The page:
On Jan. 7, 2010, EPA issued a proposal to reduce the National Ambient Air Quality Standard (NAAQS) for ozone. EPA proposed a more stringent primary air quality standard to protect human health, as well as a more stringent secondary standard to protect the environment. Both proposals are offered as a range. If adopted, the proposed rule will increase the number of non-attainment areas that will require reductions in emission standards, require offsets in order to develop new sources, and require continued focus on reducing auto emissions.
Notably, if EPA adopts final regulations at the lower end of the proposed range, states will have a very difficult time achieving sufficient reductions of pollutants, primarily NOx, to meet the requirements. Many expect EPA will have to issue significant new national rules addressing stationary and mobile sources to help states comply. Although it will be several years before states and EPA begin to assess new rules to generate reductions, the proposed new standards will introduce even greater uncertainty and potential costs for industrial and commercial sources.
EPA’s proposal reconsiders and revises the ozone rule issued by the previous administration in March 2008. The environmental community criticized EPA’s 2008 action for failing to follow the advice of an EPA science advisory board, and for adopting identical primary and secondary standards.
The D.C. Circuit validated these criticisms when it remanded EPA’s particulate NAAQS for these exact reasons in February 2009 (American Farm Bureau v. EPA, 559 F3d. 512; see McGuireWoods Alert for 3/3/2009). As a result, EPA advised the court that was hearing a challenge to the 2008 ozone rule that it essentially agreed with the concerns and intended to revise the rule accordingly.
In issuing this proposal, EPA stressed its decisions were based solely on the science regarding the health impacts of ozone, and that it intended to set a standard as stringent as necessary to protect public health. The preamble reviews numerous studies regarding health impacts and sought to synthesize the results in order to develop the new standard. Even with this intense review, EPA issued the proposal based on a potential range of standards from .060 ppm to 0.070 ppm based on an eight-hour average. EPA took a similar approach to evaluating numerous studies regarding vegetative impacts of ozone levels in proposing a standard based on cumulative seasonal average expressed in a concentrated weighted form expected to be within a range from 7 – 15 ppm-hours.
While the impact of this rule is potentially enormous, the rule will not result in localized regulations for a number of years. Once it establishes the ozone NAAQS, EPA will identify counties not in attainment with the standards and issues guidance for states to establish State Implementation Plans (SIPs) to bring those areas into attainment. SIPs are likely to include a mix of controls on NOx and VOCs from industrial sources, as well as controls on uses of consumer VOC sources such as paints.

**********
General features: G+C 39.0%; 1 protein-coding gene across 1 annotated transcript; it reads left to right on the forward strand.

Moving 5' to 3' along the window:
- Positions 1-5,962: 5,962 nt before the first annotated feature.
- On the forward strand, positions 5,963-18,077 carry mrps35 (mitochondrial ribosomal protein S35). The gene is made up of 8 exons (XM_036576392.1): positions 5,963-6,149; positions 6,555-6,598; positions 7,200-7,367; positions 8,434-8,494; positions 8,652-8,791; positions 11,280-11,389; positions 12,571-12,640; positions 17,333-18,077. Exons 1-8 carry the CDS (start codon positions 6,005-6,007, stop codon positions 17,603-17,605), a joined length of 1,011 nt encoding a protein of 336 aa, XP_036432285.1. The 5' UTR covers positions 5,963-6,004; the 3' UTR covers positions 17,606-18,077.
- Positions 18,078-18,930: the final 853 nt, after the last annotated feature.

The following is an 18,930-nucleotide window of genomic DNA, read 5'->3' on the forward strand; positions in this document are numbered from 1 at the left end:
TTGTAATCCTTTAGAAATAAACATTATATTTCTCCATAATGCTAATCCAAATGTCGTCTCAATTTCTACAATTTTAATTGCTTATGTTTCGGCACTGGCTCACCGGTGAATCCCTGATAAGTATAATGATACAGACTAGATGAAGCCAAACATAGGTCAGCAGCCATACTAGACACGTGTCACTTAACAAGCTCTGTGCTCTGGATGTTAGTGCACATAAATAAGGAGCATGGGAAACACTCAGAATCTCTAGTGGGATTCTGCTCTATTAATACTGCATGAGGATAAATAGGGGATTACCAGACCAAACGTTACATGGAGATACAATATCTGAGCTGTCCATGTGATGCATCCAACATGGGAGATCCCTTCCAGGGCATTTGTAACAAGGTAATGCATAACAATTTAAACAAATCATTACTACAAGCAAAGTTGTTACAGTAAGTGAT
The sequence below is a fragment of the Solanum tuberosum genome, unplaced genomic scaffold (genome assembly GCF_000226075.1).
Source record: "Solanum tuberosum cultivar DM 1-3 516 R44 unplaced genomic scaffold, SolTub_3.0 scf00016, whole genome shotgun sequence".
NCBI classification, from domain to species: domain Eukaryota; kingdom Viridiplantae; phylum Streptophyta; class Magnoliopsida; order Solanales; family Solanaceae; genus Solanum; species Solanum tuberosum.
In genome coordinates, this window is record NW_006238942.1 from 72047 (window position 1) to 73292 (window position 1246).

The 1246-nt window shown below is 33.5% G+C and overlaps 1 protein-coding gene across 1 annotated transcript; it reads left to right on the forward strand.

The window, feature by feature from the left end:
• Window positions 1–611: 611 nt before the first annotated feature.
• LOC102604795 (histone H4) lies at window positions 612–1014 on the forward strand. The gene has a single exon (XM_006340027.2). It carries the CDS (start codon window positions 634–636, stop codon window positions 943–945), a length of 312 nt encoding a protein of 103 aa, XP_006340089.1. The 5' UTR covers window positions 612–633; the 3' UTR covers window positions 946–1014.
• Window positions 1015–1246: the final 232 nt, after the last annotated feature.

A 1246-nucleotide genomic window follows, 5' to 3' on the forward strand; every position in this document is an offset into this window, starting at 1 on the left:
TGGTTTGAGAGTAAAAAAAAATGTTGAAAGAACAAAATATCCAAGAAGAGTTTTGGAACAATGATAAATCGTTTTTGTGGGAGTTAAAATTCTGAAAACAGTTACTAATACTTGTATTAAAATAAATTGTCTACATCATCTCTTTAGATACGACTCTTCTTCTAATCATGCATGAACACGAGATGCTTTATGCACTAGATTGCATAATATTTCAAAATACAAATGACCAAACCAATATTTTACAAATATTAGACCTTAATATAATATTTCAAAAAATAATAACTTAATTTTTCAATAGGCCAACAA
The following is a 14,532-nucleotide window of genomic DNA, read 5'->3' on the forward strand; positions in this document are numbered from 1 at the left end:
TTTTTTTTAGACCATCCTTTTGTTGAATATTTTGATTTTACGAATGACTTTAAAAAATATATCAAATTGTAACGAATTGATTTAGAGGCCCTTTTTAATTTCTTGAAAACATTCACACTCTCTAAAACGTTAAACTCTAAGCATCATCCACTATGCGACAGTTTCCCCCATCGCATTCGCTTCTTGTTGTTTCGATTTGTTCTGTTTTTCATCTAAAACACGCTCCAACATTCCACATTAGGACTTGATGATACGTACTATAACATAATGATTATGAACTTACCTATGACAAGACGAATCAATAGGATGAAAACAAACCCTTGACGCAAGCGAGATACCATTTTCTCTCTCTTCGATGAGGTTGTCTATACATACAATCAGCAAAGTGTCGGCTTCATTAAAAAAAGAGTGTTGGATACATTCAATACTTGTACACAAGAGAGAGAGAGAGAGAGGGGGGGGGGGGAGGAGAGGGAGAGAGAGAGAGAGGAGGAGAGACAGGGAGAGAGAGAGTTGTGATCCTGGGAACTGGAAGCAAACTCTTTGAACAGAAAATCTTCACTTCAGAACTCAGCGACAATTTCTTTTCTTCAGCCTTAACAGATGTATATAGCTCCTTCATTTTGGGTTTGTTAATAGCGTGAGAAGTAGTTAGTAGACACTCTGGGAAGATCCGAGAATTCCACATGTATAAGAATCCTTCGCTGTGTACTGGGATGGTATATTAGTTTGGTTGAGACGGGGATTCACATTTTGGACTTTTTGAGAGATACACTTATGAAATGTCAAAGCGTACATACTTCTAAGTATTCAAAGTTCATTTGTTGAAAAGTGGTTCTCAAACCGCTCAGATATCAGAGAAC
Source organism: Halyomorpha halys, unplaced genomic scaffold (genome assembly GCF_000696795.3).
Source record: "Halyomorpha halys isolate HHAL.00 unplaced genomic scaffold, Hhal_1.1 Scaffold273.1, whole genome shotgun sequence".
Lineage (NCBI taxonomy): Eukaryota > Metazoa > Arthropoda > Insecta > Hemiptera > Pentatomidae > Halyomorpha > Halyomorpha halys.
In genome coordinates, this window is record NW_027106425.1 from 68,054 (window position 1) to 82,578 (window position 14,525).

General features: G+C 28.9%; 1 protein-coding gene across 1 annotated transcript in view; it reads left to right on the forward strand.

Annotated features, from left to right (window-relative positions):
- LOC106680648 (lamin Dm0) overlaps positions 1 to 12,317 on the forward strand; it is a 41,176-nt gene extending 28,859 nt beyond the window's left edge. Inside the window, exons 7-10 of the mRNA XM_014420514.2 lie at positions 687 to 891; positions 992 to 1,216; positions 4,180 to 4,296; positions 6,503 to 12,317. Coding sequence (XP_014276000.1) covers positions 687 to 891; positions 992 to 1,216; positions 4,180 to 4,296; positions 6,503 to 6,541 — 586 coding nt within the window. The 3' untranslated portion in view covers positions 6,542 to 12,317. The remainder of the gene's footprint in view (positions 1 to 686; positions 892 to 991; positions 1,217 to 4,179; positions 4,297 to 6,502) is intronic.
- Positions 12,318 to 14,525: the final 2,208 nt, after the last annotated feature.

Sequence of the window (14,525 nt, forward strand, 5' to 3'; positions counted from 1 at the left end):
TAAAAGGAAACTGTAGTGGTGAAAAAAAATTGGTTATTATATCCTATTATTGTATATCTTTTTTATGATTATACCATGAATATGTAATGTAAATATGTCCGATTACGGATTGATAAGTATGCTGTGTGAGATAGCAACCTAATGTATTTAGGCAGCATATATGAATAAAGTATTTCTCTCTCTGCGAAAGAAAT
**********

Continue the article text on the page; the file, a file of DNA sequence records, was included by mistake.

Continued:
States will have to rely upon EPA to control mobile source emissions for cars and off road engines. In addition, in non-attainment areas, businesses will be unable to build new facilities without obtaining offsetting reductions for any VOC or NOx planned to be emitted by the new source. The new rule will also rekindle the debate surrounding the interstate transport of ozone and ozone precursors, and will likely require further reductions in upstream states to allow downstream states to achieve attainment, again placing a premium on EPA action.
Finally, many counties have already achieved EPA’s prior ozone standard at the cost of extensive reductions and establishment of stringent controls. Within current technologies, states will be hard pressed to find the additional reductions needed to meet the more stringent standards. EPA predicts nationwide compliance costs in the range from $50 million to $90 million. These changes and costs will be in addition to the current uncertainty regarding carbon controls. As a result, planning for large combustion sources such as power plants will continue to be challenging.
Once published in the Federal Register, the proposal initiates a 60-day comment period. EPA also scheduled three hearings in early February to take further comments. EPA states that it will issue the final rule by Aug. 31, 2010. Companies concerned regarding the potential impact of the rule should plan to participate in the rulemaking either by testifying at the public hearings or by submitting formal comments.